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Domestic Violence: Ending the Stigma

distressed woman

October is Domestic Violence Awareness Month. However, for people all around the world, domestic violence is a reality all year long. According to the Centers for Disease Control and Prevention (CDC), about one in four women and one in 10 men have experienced contact sexual violence, physical violence, or stalking by an intimate partner during their lifetime and have reported at least one impact of the violence.

Domestic violence does not discriminate. According to the National Domestic Violence Hotline, people of any race, age, gender, sexuality, religion, education level, or economic status can be a victim, or perpetrator, of domestic violence.

Many people do not realize they are in an abusive relationship until the violence progresses. Furthermore, domestic violence does not just include physical harm.

“The first time somebody pushes you, slaps you in an intimate relationship that is not okay under any circumstances. In sexual relationships, if somebody forces you to have sex against your will. Anybody that isolates you and doesn’t want you to be around your friends anymore. You start seeing that, ‘I can’t leave the house.’ Maybe the car keys are taken away from you or they don’t want you to have a job or if you are at a job, they are calling you constantly,” explained Marybeth Evans, licensed clinical social worker, OSF HealthCare.

Because of the stigma surrounding domestic violence, it goes vastly underreported, and there are many different reasons someone may stay in an abusive relationship, including fear, shame, denial, children, finances, and more.

No matter the form of domestic abuse, the first step is recognizing it, and the next step is confiding in someone you trust.

“I think a lot of these victims – both men and women, young and old – I think feel like it is shameful and they tend to keep it in, which basically empowers the person who is abusing them. And I feel like a lot of times that’s the first step that you need to take is you need to trust somebody,” said Evans.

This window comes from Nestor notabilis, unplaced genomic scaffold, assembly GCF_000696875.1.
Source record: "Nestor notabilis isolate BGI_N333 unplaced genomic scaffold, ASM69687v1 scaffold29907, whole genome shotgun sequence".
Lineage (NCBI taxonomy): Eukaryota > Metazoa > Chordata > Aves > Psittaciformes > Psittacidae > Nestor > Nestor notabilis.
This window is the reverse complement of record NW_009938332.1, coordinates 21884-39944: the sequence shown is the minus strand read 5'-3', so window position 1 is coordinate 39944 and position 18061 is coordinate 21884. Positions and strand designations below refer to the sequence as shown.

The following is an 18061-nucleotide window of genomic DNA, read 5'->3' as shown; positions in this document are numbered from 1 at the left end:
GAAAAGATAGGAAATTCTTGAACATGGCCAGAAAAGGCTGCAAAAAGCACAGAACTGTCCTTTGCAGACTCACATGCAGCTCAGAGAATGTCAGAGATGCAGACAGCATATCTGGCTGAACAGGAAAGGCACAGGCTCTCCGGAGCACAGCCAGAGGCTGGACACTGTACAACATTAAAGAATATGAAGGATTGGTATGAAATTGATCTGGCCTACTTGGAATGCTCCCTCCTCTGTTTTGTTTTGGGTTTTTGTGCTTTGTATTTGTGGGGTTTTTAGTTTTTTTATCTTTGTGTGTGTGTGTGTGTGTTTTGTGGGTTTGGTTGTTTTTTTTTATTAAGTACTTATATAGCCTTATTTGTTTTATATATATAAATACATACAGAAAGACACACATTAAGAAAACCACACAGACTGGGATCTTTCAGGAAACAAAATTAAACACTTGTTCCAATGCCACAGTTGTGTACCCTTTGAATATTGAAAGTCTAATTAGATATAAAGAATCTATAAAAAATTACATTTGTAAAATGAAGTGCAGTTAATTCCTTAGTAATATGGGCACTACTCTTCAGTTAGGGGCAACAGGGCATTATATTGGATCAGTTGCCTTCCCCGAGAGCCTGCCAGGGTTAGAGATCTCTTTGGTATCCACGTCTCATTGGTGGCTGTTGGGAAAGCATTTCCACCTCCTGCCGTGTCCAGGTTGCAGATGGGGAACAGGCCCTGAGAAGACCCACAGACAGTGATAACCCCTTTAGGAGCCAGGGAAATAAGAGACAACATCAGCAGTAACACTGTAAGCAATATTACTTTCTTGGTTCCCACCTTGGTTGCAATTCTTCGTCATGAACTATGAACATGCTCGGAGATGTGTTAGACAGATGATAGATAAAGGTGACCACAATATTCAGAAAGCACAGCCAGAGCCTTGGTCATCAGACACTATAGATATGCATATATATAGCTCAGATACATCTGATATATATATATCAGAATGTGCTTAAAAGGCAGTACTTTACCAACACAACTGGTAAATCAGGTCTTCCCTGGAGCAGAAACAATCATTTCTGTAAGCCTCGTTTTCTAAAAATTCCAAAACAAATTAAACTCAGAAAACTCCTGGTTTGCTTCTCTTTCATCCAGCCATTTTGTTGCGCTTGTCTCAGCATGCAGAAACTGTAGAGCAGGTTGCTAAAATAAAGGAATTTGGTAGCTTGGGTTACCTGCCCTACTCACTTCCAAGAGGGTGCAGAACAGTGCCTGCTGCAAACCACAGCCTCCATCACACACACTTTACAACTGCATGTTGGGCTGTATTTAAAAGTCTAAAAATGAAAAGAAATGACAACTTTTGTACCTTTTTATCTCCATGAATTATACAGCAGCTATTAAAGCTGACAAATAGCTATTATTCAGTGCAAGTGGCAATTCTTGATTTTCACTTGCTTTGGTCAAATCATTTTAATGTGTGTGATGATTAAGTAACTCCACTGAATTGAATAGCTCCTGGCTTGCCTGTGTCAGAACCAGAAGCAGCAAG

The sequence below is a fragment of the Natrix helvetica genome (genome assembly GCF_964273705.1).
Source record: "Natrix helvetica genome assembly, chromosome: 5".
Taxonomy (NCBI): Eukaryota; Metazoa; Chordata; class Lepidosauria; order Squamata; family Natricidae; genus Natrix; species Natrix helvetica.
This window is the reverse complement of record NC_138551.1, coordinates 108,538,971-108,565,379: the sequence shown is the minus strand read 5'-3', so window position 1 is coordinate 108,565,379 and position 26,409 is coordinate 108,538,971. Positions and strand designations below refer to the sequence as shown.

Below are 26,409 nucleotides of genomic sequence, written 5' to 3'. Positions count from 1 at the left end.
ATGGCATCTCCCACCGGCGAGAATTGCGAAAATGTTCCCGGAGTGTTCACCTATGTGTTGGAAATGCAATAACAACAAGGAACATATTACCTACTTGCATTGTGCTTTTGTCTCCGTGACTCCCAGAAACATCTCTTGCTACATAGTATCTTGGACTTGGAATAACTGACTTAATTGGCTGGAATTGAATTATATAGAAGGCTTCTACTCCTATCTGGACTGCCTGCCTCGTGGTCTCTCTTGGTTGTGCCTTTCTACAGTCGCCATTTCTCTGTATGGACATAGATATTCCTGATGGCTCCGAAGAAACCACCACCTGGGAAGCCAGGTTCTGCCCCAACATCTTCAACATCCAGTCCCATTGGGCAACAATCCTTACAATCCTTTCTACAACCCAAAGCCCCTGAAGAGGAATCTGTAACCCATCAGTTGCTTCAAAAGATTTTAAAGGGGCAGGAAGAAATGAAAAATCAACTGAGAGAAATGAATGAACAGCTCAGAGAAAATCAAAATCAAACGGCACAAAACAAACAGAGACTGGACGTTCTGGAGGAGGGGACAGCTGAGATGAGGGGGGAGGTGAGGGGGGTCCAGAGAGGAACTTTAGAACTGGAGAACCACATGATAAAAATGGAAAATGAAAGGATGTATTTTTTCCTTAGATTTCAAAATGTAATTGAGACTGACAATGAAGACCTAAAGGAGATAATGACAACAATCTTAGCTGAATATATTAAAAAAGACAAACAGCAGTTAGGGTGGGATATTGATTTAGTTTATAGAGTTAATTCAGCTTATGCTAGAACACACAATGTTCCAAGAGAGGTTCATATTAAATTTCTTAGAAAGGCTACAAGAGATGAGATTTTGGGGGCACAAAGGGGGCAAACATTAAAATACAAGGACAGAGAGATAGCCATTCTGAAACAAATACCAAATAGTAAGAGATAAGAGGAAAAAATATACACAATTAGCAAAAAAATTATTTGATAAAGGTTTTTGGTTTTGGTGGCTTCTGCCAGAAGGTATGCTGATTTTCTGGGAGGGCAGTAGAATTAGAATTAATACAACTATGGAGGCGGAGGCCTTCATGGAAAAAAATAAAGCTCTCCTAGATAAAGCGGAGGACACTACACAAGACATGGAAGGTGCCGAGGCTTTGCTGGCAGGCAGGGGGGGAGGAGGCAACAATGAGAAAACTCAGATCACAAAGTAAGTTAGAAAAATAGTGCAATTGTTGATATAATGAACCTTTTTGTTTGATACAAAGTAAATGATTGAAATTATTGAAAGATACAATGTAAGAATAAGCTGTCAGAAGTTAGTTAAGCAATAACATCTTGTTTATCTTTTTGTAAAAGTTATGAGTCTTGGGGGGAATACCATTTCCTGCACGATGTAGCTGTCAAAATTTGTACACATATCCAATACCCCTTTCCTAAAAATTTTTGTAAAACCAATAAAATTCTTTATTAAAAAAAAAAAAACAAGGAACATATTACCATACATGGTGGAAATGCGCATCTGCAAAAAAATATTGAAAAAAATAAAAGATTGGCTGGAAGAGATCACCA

She added, “If you’re working, try to find somebody at work who would keep your confidence. Come to the emergency room. Somebody will help you at that point. You just need to tell somebody. You can’t be alone in abuse because then you become more and more isolated. And if you don’t have a place to go or you don’t think you do, there ARE places to go.”

Whether a victim needs emergent care, or is at a point where they are ready to leave an abuser and need somewhere to go, the emergency department (ED) can provide safety and assistance.

“When they’re at that point of needing to leave, coming to the emergency department is first and foremost a safe place and it’s in a nonjudgmental, supportive environment. And I think that is what is so important,” stated Cheryl Hickey, RN, manager, emergency department, OSF HealthCare.

She continued, “In triage, we standardize our scripting in regards to asking every patient two questions. Number one: Do they feel safe at home? And do they feel safe in their relationship? Depending on those questions, then we move further into helping provide more action.”

The most important thing for victims of domestic violence to know is that it is not their fault, and help is available.

“It’s never their fault if they’re being beaten or abused. I don’t think you can ever blame yourself, but people do. And when they come in and talk about that, basically what I try to do is say, ‘looking back a lot of times you can figure out what you might do differently in the future, but you can’t redo the past. So you don’t have to spend your life being re-abused in your mind or in your heart or in your spirit.’ I try to help people develop a sense of hope,” expressed Evans.

If you or a loved one is suffering from domestic abuse, contact the 24 hour National Domestic Violence Hotline at 800-799-SAFE (7233) or call 911.

Additional Resources:

Interview Clips: Marybeth Evans, licensed clinical social worker, OSF HealthCare

Interview Clips: Cheryl Hickey, RN, manager, emergency department, OSF HealthCare

View Cheryl Hickey- nonjudgemental, supportive environment
Cheryl Hickey- nonjudgemental, supportive environment
View Cheryl Hickey- ED triage scripting
Cheryl Hickey- ED triage scripting